Biochemist, Nobel Prize Recipient
Born in Paris, France to Argentinian parents, Luis Leloir spent his childhood in Buenos Aires, Argentina. He went to school at the Institute of Physiology where he earned a medical degree and developed a passion for biochemistry. Leloir worked as an assistant there from 1934 to 1935 before he traveled to the University of Cambridge and spent a year working in their biochemical labs. He returned to the Institute of Physiology in 1937 where he spent his time researching the oxidation of fatty acids.
Due to political instability, Leloir moved to the United States to find work. He was appointed as a research associate in the department of Pharmacology at Washington University School of Medicine in St. Louis and later took a position at the College of Physicians and Surgeons at Columbia University, New York. He returned to Buenos Aires and secured the funding to establish an Institute for Biochemical Research in 1947.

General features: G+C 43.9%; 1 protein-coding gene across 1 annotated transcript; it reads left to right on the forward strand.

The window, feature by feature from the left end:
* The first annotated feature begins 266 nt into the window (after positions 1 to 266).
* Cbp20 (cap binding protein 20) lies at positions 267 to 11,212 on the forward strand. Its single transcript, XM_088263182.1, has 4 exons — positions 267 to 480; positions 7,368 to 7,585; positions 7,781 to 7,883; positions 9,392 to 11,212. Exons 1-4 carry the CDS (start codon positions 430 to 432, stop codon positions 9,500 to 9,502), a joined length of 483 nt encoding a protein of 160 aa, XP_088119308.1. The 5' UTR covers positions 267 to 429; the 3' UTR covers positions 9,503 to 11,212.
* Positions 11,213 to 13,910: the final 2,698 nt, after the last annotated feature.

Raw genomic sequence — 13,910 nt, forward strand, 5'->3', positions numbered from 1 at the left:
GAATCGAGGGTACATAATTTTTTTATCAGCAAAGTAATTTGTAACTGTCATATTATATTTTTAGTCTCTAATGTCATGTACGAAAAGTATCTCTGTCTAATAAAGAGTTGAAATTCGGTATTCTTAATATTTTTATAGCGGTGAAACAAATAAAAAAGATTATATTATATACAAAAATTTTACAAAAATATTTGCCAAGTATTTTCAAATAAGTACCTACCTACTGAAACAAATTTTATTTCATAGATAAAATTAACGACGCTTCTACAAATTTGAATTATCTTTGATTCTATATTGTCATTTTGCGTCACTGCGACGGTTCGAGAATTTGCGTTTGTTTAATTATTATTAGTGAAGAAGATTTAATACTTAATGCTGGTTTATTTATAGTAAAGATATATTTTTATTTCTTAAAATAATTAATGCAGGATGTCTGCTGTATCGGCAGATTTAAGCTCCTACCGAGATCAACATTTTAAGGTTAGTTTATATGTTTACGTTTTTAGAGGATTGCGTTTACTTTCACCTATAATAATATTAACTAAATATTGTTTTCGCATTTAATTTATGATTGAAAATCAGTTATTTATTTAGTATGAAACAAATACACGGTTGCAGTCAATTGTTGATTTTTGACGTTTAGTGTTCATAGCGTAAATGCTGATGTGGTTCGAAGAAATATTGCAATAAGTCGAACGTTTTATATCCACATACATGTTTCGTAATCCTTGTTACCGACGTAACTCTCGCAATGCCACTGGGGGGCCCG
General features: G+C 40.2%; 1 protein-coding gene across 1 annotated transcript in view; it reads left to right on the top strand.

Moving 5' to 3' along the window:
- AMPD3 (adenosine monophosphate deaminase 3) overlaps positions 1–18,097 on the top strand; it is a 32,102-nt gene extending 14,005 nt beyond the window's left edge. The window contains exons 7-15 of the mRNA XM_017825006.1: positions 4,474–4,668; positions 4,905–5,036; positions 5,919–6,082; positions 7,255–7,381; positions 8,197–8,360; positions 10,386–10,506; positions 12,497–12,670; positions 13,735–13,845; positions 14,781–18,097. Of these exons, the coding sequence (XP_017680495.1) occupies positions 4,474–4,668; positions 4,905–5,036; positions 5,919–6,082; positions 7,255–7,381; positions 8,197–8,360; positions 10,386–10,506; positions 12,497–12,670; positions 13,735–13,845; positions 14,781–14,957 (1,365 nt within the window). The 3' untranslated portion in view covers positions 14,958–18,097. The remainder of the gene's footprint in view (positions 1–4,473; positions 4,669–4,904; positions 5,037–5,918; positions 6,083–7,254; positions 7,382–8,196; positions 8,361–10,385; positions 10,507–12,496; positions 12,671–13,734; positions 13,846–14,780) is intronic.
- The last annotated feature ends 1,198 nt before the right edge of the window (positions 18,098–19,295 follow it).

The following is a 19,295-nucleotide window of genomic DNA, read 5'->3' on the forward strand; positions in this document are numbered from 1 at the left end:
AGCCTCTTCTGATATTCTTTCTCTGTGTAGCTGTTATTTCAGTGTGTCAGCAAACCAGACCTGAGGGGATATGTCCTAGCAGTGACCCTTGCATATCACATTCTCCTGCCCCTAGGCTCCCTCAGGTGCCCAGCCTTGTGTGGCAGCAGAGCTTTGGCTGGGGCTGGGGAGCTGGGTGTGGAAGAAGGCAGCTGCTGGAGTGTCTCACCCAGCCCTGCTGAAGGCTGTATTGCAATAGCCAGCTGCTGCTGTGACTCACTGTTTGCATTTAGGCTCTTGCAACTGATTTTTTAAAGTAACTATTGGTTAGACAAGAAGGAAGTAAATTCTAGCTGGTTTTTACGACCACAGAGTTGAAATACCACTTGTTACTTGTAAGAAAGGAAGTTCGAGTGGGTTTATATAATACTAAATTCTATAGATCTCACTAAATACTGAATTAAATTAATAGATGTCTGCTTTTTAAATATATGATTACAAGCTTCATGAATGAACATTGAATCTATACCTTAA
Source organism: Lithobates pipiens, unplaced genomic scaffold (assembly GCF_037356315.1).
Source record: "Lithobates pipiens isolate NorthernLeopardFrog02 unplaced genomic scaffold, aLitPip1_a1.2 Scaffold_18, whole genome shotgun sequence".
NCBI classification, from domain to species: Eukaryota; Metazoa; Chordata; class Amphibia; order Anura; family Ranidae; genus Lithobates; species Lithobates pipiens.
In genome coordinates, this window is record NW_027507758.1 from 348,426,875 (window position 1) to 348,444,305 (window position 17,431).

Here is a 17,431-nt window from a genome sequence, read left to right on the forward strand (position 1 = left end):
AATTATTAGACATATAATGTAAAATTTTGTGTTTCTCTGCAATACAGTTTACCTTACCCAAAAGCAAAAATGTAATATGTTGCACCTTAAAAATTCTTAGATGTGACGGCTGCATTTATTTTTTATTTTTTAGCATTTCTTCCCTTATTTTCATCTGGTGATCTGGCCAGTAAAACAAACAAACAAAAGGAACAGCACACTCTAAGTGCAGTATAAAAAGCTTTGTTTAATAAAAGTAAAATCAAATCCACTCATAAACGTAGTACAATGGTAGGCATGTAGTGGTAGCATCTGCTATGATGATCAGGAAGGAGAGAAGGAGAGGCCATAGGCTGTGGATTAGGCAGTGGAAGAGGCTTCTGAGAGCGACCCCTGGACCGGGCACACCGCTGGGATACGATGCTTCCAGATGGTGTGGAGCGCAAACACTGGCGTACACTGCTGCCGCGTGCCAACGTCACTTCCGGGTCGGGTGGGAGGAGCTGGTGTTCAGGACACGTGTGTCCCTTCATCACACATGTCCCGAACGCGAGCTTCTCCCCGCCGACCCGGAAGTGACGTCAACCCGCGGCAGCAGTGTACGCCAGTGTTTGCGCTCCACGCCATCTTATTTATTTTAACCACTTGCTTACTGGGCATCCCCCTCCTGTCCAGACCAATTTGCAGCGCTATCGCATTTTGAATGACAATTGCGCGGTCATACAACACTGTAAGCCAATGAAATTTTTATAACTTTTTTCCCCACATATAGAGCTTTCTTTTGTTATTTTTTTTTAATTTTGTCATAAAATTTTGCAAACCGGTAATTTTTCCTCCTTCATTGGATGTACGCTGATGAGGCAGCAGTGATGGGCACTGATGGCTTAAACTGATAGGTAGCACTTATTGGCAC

In 1970, Leloir received the Nobel Prize in Chemistry for his discovery of sugar nucleotides, which help the body utilize different types of sugars, such as lactose, the sugar in milk. Later, Leloir studied the effects of various molecules on glucose transfer in animals. Luis Leloir remained as the head of his biochemical institute until his death in 1987. Since his death, the institute he founded has been renamed in his honor. Among many other honors, Leloir was a member of the National Academy of Sciences, American Academy of Arts and Science, and an honorary member of the Biochemical Society.